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Advice from the Doctors
Plastic Surgeons Dr. Nour Abboushi and Dr. Kimberley Singh recently opened their office in Conyers. About a quarter of their patients come in for reconstructive surgery after breast cancer. - photo by Michelle Kim

Simple Tips to Reduce Your Risk of Breast Cancer


Limit alcohol. Limit yourself to no more than one drink a day.

Control your weight. Being overweight or obese increases the risk of breast cancer, especially later in life and after menopause.

Physical activity. Being physically active can help you maintain a healthy weight, which, in turn, helps prevent breast cancer. For most healthy adults, the Department of Health and Human Services recommends at least 150 minutes a week of moderate aerobic activity (think brisk walking or swimming) or 75 minutes of vigorous aerobic activity (such as running), in addition to strength training exercises at least twice a week. 

Breast-feed. Breast-feeding may also play a role in breast cancer prevention. The longer you breast-feed, the greater the protective effect.

Discontinue hormone therapy. Long-term combination hormone therapy increases the risk of breast cancer. If you’re taking hormone therapy for menopausal symptoms, ask your doctor about other options. If you decide that the benefits of short-term hormone therapy outweigh the risks, consider using the lowest dose that’s effective for your symptoms, and plan to use it only temporarily.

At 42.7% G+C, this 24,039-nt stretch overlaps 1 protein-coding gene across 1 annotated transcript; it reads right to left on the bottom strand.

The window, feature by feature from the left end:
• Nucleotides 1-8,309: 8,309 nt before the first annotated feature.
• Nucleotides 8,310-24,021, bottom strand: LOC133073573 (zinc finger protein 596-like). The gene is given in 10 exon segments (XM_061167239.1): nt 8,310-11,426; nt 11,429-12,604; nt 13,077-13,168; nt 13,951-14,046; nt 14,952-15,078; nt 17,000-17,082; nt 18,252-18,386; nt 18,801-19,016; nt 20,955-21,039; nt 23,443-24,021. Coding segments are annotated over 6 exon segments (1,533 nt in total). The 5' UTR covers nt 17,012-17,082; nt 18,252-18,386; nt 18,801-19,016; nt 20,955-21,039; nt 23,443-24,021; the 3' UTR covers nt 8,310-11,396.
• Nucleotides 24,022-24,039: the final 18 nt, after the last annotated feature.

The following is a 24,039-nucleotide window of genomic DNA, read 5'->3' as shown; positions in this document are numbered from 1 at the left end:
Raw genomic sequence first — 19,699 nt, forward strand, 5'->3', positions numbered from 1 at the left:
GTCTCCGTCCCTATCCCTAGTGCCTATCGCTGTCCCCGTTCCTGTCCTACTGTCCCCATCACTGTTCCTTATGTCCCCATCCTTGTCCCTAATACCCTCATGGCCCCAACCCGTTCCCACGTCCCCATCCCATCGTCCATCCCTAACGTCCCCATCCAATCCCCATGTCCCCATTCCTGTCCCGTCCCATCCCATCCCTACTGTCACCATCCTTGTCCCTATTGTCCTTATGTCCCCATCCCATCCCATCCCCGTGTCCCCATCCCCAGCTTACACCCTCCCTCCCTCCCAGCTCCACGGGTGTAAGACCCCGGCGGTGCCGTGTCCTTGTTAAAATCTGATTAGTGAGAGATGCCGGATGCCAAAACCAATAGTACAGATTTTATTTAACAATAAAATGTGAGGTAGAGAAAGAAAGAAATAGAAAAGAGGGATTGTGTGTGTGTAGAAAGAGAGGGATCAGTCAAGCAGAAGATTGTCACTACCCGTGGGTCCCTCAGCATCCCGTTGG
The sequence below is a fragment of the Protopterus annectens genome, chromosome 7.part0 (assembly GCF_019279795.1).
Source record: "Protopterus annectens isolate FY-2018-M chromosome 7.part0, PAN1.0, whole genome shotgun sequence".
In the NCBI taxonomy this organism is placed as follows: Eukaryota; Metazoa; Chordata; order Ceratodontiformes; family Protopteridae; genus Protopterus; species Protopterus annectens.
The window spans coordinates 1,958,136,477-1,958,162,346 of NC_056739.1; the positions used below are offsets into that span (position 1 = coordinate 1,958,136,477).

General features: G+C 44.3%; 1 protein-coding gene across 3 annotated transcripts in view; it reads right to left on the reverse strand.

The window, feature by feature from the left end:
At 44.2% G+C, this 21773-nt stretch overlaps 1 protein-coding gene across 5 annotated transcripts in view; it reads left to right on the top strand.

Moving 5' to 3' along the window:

Avoid environmental pollution. While further studies are needed, some research suggests a link between breast cancer and exposure to the polycyclic aromatic hydrocarbons found in vehicle exhaust and air pollution.


Source: Mayo Clinic



All this month we’re looking at all aspects in the fight against of breast cancer. Today, we bring you information and advice straight from the doctors and medical personnel who work together as a team to treat and advise women facing this life changing disease.


Sandra Helms, RT, Lead technologist for mammography in the Women’s Diagnostic Center at Rockdale Medical Center

Sandra Helms wants to dispel one myth about mammograms:

“For most women, it’s uncomfortable but not painful,” she said. “First thing I tell patients, ‘Take everything everyone’s ever told you about having your mammogram and see for yourself.’ Most of them say ‘It’s not as bad as I heard.’”